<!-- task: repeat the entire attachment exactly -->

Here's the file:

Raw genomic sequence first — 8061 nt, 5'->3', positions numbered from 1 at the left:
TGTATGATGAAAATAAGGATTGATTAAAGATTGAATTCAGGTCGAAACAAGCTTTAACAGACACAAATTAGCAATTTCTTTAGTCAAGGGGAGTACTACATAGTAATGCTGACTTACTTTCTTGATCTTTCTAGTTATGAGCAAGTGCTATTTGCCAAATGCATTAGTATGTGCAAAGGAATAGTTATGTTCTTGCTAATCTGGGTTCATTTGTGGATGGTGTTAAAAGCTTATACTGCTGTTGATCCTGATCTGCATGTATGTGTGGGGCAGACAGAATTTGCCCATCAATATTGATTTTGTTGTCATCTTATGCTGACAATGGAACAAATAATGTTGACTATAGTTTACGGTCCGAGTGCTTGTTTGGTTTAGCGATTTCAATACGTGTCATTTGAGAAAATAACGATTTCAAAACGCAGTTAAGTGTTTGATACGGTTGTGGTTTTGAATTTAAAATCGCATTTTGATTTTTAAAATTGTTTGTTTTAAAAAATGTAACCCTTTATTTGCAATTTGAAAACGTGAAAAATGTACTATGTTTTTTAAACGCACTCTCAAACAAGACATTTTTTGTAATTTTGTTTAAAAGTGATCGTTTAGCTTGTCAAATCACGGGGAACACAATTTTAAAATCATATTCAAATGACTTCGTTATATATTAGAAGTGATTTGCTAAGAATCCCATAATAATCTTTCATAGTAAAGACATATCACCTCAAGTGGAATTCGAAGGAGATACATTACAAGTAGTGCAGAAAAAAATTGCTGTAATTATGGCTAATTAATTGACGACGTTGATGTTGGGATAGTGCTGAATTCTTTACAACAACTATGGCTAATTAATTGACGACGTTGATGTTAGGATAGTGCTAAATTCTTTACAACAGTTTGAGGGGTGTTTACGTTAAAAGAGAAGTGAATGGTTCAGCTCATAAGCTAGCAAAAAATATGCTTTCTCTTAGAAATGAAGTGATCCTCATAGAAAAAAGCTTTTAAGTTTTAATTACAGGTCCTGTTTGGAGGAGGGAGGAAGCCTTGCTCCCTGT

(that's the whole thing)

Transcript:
Raw genomic sequence first — 8061 nt, 5'->3', positions numbered from 1 at the left:
TGTATGATGAAAATAAGGATTGATTAAAGATTGAATTCAGGTCGAAACAAGCTTTAACAGACACAAATTAGCAATTTCTTTAGTCAAGGGGAGTACTACATAGTAATGCTGACTTACTTTCTTGATCTTTCTAGTTATGAGCAAGTGCTATTTGCCAAATGCATTAGTATGTGCAAAGGAATAGTTATGTTCTTGCTAATCTGGGTTCATTTGTGGATGGTGTTAAAAGCTTATACTGCTGTTGATCCTGATCTGCATGTATGTGTGGGGCAGACAGAATTTGCCCATCAATATTGATTTTGTTGTCATCTTATGCTGACAATGGAACAAATAATGTTGACTATAGTTTACGGTCCGAGTGCTTGTTTGGTTTAGCGATTTCAATACGTGTCATTTGAGAAAATAACGATTTCAAAACGCAGTTAAGTGTTTGATACGGTTGTGGTTTTGAATTTAAAATCGCATTTTGATTTTTAAAATTGTTTGTTTTAAAAAATGTAACCCTTTATTTGCAATTTGAAAACGTGAAAAATGTACTATGTTTTTTAAACGCACTCTCAAACAAGACATTTTTTGTAATTTTGTTTAAAAGTGATCGTTTAGCTTGTCAAATCACGGGGAACACAATTTTAAAATCATATTCAAATGACTTCGTTATATATTAGAAGTGATTTGCTAAGAATCCCATAATAATCTTTCATAGTAAAGACATATCACCTCAAGTGGAATTCGAAGGAGATACATTACAAGTAGTGCAGAAAAAAATTGCTGTAATTATGGCTAATTAATTGACGACGTTGATGTTGGGATAGTGCTGAATTCTTTACAACAACTATGGCTAATTAATTGACGACGTTGATGTTAGGATAGTGCTAAATTCTTTACAACAGTTTGAGGGGTGTTTACGTTAAAAGAGAAGTGAATGGTTCAGCTCATAAGCTAGCAAAAAATATGCTTTCTCTTAGAAATGAAGTGATCCTCATAGAAAAAAGCTTTTAAGTTTTAATTACAGGTCCTGTTTGGAGGAGGGAGGAAGCCTTGCTCCCTGT